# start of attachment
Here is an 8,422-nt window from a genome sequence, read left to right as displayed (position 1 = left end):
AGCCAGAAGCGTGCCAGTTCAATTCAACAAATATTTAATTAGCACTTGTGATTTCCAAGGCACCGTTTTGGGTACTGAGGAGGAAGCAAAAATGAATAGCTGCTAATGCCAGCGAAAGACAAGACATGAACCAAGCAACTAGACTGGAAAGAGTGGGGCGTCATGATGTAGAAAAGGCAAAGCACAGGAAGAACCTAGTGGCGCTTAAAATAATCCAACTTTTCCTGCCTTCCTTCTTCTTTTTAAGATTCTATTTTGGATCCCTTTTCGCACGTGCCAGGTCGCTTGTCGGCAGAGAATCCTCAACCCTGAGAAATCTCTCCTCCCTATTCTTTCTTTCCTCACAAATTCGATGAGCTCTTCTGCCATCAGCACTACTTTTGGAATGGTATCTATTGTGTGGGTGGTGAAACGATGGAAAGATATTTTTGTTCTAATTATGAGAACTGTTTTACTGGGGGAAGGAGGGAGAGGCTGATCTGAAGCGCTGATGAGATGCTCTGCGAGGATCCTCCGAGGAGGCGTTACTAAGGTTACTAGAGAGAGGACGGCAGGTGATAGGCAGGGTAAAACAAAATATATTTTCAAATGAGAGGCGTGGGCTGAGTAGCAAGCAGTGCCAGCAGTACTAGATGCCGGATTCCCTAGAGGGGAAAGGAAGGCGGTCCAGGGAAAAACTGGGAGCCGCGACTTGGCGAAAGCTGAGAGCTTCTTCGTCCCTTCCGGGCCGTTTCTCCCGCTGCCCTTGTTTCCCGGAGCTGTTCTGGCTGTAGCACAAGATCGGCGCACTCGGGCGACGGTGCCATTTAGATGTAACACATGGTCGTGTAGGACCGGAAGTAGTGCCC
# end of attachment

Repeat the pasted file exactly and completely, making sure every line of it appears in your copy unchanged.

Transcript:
Here is an 8,422-nt window from a genome sequence, read left to right as displayed (position 1 = left end):
AGCCAGAAGCGTGCCAGTTCAATTCAACAAATATTTAATTAGCACTTGTGATTTCCAAGGCACCGTTTTGGGTACTGAGGAGGAAGCAAAAATGAATAGCTGCTAATGCCAGCGAAAGACAAGACATGAACCAAGCAACTAGACTGGAAAGAGTGGGGCGTCATGATGTAGAAAAGGCAAAGCACAGGAAGAACCTAGTGGCGCTTAAAATAATCCAACTTTTCCTGCCTTCCTTCTTCTTTTTAAGATTCTATTTTGGATCCCTTTTCGCACGTGCCAGGTCGCTTGTCGGCAGAGAATCCTCAACCCTGAGAAATCTCTCCTCCCTATTCTTTCTTTCCTCACAAATTCGATGAGCTCTTCTGCCATCAGCACTACTTTTGGAATGGTATCTATTGTGTGGGTGGTGAAACGATGGAAAGATATTTTTGTTCTAATTATGAGAACTGTTTTACTGGGGGAAGGAGGGAGAGGCTGATCTGAAGCGCTGATGAGATGCTCTGCGAGGATCCTCCGAGGAGGCGTTACTAAGGTTACTAGAGAGAGGACGGCAGGTGATAGGCAGGGTAAAACAAAATATATTTTCAAATGAGAGGCGTGGGCTGAGTAGCAAGCAGTGCCAGCAGTACTAGATGCCGGATTCCCTAGAGGGGAAAGGAAGGCGGTCCAGGGAAAAACTGGGAGCCGCGACTTGGCGAAAGCTGAGAGCTTCTTCGTCCCTTCCGGGCCGTTTCTCCCGCTGCCCTTGTTTCCCGGAGCTGTTCTGGCTGTAGCACAAGATCGGCGCACTCGGGCGACGGTGCCATTTAGATGTAACACATGGTCGTGTAGGACCGGAAGTAGTGCCC